Canadian Lawyer

July/August 2020

The most widely read magazine for Canadian lawyers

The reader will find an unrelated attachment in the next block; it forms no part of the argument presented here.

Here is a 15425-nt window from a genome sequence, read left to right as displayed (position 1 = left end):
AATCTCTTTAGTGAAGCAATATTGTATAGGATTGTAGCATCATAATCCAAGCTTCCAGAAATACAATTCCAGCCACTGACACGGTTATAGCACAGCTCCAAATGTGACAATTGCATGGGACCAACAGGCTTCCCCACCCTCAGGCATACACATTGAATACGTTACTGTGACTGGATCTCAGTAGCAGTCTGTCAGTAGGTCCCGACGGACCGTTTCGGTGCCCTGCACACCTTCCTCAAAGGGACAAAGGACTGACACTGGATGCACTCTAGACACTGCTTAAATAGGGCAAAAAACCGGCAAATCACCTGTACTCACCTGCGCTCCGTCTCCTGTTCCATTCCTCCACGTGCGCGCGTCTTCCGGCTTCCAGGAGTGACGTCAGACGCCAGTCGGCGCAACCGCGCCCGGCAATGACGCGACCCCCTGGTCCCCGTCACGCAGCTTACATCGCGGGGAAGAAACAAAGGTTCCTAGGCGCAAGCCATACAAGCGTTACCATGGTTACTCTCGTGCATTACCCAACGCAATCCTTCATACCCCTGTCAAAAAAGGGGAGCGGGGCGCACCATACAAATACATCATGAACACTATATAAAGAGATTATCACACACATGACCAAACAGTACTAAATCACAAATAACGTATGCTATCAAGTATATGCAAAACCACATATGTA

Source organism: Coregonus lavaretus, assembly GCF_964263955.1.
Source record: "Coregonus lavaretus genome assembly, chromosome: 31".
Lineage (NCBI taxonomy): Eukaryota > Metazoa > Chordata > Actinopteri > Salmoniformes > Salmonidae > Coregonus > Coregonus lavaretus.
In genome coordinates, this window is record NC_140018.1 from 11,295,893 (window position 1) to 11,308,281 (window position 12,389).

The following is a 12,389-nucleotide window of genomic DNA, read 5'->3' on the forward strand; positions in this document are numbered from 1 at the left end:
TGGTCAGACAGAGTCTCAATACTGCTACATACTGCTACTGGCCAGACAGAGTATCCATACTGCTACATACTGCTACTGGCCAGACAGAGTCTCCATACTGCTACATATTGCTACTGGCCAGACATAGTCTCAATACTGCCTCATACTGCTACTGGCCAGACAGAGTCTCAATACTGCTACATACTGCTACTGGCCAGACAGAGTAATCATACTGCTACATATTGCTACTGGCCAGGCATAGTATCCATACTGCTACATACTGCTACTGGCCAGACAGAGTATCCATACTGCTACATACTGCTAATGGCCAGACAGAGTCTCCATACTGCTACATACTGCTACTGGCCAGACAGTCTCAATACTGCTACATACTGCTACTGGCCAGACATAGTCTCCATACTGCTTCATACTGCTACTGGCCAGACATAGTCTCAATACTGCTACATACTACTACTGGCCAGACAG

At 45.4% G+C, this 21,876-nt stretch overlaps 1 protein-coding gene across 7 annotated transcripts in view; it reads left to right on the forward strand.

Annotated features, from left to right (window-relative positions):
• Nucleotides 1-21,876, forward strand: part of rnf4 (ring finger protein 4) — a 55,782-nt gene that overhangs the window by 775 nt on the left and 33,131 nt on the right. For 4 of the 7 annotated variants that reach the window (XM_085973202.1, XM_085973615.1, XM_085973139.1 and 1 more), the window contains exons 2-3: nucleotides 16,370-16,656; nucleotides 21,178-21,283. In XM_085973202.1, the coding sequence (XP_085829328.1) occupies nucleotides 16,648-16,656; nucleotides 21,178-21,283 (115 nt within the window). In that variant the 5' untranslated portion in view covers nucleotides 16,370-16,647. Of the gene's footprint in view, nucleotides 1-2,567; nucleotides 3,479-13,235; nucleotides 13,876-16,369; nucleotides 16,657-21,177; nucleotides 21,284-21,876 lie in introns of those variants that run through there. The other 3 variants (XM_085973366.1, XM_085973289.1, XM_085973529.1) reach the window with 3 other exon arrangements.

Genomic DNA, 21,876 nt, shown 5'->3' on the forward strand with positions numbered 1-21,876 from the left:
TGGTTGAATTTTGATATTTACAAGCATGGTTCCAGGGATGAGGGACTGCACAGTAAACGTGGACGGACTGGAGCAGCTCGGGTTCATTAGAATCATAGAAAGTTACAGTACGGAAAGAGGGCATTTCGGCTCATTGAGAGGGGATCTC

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4 UPFRONT FAMILY LAW BEFORE COVID-19 ever entered our collective vocabulary, family law litigants struggled to get help in what many described as an access-to-justice crisis. Now that access-to-justice crisis is colliding with a public health crisis: the COVID-19 pandemic. For example, says lawyer Sharon McKim- Ryan, since supervised access often occurs in a public place with a social worker, some parents may not have even seen their chil- dren during the pandemic. "Some parents have agreed that it would be best for the children to remain in one household during the pandemic," says McKim-Ryan of Relationshift Family Law in St. John's, NL. "Some parents who are front- line workers have made the difficult decision to place their children with grandparents." These decisions, of course, were being made with courts in various states of closure — but they nonetheless generated what Ontario law firm owner Vanessa Lam calls an "explosion" of case law related specifically to family struggles during lockdown. Over the past decade, family law already represented about half of all civil court events, according to research compiled by the Canadian government. As courts reopen, McKim-Ryan says, there's likely to be an increase in applications to vary child support, with many parents out of work, and there could also be an increase in applica- tions to vary parenting plans, if parents have moved to different working schedules. "Not only will courts have to reschedule all of the matters which were cancelled, courts will also have to process new applications," says McKim-Ryan. "Prior to the pandemic, the courts were overburdened. This is only going to be exacerbated." Unfortunately, while the courts begin to re-open, many families' economic struggles remain: The International Monetary Fund suggested in April that "the global economy will experience its worst recession since the Great Depression." Before the pandemic, inability to pay was already the leading cause of self-representa- tion in family law, according to Canadian Forum on Civil Justice. If more families are litigating and there is less money to go around, they may choose to cut costs by representing themselves, lawyers say — espe- cially if the jurisdiction lacks lower-cost options such as unbundled legal services, paralegals or unified family court. Zoom decreased costs — no more five- hour drives to and from Vancouver, no more waiting in the courthouse for hours for a complex chambers meeting, says Cristen Gleeson, a partner practising through a law corporation at Baker Newby LLP in Chilli- wack, B.C. On the other hand, an increase in self-represented clients could have the opposite effect, says Gleeson, who says she has been on cases where trials dragged on from three to six weeks as the courts helped self-represented litigants. "It's just extremely insurmountable for the other party who has a lawyer, because the legal bill is very high," says Gleeson. Add in "Not only will courts have to reschedule all of the matters which were cancelled, courts will also have to process new applications." Sharon McKim-Ryan, Relationshift Family Law Crises collide A wave of domestic violence, divorce and custody cases comes as court backlogs rise — but in a sinking economy, few can afford family lawyers, writes Anita Balakrishnan

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